The April 11 kidnapping of five priests and two religious sisters in Haiti highlights that country’s dire situation, say members of the local Haitian Catholic community.

“Life in Haiti is very bad now,” said Oblate Father Eugène R. Almonor, chaplain of the Philadelphia Haitian Catholic Community, whose estimated 600 members worship at both St. William and St. Barbara Parishes. “Many families are suffering, and people cannot live in peace.”

An armed gang calling itself the “400 Mawozo” captured the group, along with three lay faithful, near St. Jacques Catholic church in Croix-des-Bouquets, some six miles from the capital of Port-au-Prince. The victims — who were en route to the installation of Father Jean Anel Joseph as pastor of St. Rock in Port-au-Prince – include Society of St. Jacques Fathers Michel Briand, Evens Joseph, Jean Nicaisse and Joël Thomas; Father Hugues Baptiste of the Archdiocese of Cap-Haïtien in northern Haiti; Sister Anne Marie Dorcélus, Petite Soeur de Sainte Thérèse; and Sister Agnès Bordeau from the Sisters of the Providence of the Pommeraye. Both Father Briand and Sister Agnès are French citizens.

The kidnappers have demanded a ransom of $1M. France has tasked its Central Office for the Fight against Organized Crime (OCLCO), which has jurisdiction over crimes committed against French citizens abroad, with investigating. Haiti’s President Jovenel Moïse said he will “do everything the law allows” to secure the release of those kidnapped.

Earlier this month, gunmen stormed a Holy Thursday gathering at an evangelical church near Port-au-Prince, abducting the pastor and three others as the service was being livestreamed. Following payment of an undisclosed sum, the four were released a few days later.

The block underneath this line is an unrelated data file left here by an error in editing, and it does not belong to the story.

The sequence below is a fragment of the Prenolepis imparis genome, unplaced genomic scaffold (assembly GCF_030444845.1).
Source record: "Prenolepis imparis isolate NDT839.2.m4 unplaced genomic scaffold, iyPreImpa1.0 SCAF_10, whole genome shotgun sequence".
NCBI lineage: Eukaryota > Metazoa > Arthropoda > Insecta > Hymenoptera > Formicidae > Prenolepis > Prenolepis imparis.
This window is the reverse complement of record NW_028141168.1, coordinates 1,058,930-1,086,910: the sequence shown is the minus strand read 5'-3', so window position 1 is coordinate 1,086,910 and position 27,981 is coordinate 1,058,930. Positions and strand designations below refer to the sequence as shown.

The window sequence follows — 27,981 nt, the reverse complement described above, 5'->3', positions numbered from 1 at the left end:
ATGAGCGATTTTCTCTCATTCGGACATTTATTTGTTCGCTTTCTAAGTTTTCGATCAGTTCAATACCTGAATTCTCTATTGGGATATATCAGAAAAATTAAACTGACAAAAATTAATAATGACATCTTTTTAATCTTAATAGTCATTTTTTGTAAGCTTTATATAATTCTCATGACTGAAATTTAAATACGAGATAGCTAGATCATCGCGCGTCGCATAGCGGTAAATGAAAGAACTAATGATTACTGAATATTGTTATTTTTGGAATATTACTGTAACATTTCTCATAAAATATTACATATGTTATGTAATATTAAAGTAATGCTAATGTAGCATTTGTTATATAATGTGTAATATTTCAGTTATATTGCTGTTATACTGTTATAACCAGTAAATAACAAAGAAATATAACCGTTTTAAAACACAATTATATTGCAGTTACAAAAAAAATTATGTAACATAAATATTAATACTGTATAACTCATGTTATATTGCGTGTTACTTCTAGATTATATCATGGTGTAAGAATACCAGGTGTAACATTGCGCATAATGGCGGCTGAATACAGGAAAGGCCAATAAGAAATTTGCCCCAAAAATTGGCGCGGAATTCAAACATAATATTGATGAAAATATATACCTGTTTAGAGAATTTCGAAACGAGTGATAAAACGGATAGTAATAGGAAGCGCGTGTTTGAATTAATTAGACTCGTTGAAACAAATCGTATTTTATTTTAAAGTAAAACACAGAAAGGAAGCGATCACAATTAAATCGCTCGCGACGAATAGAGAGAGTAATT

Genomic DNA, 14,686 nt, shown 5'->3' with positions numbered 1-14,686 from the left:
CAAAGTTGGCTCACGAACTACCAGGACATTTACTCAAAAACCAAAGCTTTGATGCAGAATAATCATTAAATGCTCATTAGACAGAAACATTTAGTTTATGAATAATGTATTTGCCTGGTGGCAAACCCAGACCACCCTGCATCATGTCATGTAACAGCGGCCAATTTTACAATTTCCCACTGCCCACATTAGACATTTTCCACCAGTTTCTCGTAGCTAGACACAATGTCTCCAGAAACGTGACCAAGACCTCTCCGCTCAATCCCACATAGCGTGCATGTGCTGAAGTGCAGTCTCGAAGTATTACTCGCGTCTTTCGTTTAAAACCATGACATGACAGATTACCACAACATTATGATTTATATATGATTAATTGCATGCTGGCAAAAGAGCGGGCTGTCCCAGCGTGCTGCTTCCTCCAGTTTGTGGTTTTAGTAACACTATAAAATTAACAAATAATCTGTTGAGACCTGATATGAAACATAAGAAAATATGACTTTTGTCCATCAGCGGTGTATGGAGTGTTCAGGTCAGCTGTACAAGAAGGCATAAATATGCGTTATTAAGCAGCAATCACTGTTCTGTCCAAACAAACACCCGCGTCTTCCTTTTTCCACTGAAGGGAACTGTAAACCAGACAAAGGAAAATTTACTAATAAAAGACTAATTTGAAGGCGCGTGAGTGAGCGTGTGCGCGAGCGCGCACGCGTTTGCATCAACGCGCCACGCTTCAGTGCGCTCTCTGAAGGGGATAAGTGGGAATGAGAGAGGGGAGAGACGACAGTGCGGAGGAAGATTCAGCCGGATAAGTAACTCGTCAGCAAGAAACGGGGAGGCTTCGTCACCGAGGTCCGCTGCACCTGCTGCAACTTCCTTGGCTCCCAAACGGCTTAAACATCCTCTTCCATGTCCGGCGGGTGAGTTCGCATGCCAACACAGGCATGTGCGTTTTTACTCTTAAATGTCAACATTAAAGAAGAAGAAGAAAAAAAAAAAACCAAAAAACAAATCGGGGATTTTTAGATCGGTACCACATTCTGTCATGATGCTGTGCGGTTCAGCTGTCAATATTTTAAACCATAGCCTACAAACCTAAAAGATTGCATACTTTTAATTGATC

‘A lot of things are upside down in Haiti’

Although the two attacks shocked the nation, “every day, Haiti knows many cases of kidnapping,” said Father Almonor, who celebrated an April 11 Mass “for the liberation of the missionaries and also for all people who are suffering a lot in Haiti due to insecurity.”

Andre Brutus of St. Barbara Parish said that he was “not surprised” by the abductions, since “a lot of things are upside down” in his native Haiti.

His wife Gladys noted that the trend of kidnapping for ransom in Haiti has intensified over the past three years, and targeting clergy represents an alarming escalation.

“Before, they kidnapped doctors and business people,” she said. “Never priests or nuns, until now.”

Oblate Father Eugène R. Almonor, chaplain of the Philadelphia Haitian Catholic Community, said the Catholic Church has a vital role to play in reforming Haiti, as kidnapping for ransom amid poverty and instability becomes an “everyday” occurrence. (Gina Christian)